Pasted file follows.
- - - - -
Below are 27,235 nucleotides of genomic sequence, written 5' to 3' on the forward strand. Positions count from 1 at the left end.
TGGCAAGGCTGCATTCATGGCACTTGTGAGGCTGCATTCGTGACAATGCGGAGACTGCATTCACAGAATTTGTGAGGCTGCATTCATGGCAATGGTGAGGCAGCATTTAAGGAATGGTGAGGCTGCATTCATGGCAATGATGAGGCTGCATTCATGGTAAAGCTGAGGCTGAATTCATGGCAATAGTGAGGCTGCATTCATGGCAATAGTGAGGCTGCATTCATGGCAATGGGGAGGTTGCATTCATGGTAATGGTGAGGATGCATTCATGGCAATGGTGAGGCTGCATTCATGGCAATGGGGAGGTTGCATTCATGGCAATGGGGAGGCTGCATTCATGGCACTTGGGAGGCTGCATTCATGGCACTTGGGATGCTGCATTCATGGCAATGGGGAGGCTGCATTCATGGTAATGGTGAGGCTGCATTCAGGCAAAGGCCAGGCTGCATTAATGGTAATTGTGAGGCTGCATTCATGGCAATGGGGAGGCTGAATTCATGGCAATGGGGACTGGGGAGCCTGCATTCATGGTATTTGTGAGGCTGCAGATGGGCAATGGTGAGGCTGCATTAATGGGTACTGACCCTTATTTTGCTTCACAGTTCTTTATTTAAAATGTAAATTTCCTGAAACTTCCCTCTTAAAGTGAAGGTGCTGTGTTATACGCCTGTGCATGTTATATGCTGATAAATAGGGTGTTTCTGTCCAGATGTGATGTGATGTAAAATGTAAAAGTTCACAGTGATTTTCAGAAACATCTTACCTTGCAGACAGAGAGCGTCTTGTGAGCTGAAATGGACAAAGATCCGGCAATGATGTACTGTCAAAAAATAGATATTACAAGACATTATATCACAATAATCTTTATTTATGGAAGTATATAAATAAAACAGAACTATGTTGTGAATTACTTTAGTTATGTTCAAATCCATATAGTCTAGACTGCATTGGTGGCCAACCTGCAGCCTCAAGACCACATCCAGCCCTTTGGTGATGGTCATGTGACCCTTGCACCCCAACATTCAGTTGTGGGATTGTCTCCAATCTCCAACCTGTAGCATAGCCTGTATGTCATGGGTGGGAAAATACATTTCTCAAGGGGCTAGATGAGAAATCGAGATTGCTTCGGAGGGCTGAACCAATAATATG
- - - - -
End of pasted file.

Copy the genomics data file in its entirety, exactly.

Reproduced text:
Below are 27,235 nucleotides of genomic sequence, written 5' to 3' on the forward strand. Positions count from 1 at the left end.
TGGCAAGGCTGCATTCATGGCACTTGTGAGGCTGCATTCGTGACAATGCGGAGACTGCATTCACAGAATTTGTGAGGCTGCATTCATGGCAATGGTGAGGCAGCATTTAAGGAATGGTGAGGCTGCATTCATGGCAATGATGAGGCTGCATTCATGGTAAAGCTGAGGCTGAATTCATGGCAATAGTGAGGCTGCATTCATGGCAATAGTGAGGCTGCATTCATGGCAATGGGGAGGTTGCATTCATGGTAATGGTGAGGATGCATTCATGGCAATGGTGAGGCTGCATTCATGGCAATGGGGAGGTTGCATTCATGGCAATGGGGAGGCTGCATTCATGGCACTTGGGAGGCTGCATTCATGGCACTTGGGATGCTGCATTCATGGCAATGGGGAGGCTGCATTCATGGTAATGGTGAGGCTGCATTCAGGCAAAGGCCAGGCTGCATTAATGGTAATTGTGAGGCTGCATTCATGGCAATGGGGAGGCTGAATTCATGGCAATGGGGACTGGGGAGCCTGCATTCATGGTATTTGTGAGGCTGCAGATGGGCAATGGTGAGGCTGCATTAATGGGTACTGACCCTTATTTTGCTTCACAGTTCTTTATTTAAAATGTAAATTTCCTGAAACTTCCCTCTTAAAGTGAAGGTGCTGTGTTATACGCCTGTGCATGTTATATGCTGATAAATAGGGTGTTTCTGTCCAGATGTGATGTGATGTAAAATGTAAAAGTTCACAGTGATTTTCAGAAACATCTTACCTTGCAGACAGAGAGCGTCTTGTGAGCTGAAATGGACAAAGATCCGGCAATGATGTACTGTCAAAAAATAGATATTACAAGACATTATATCACAATAATCTTTATTTATGGAAGTATATAAATAAAACAGAACTATGTTGTGAATTACTTTAGTTATGTTCAAATCCATATAGTCTAGACTGCATTGGTGGCCAACCTGCAGCCTCAAGACCACATCCAGCCCTTTGGTGATGGTCATGTGACCCTTGCACCCCAACATTCAGTTGTGGGATTGTCTCCAATCTCCAACCTGTAGCATAGCCTGTATGTCATGGGTGGGAAAATACATTTCTCAAGGGGCTAGATGAGAAATCGAGATTGCTTCGGAGGGCTGAACCAATAATATG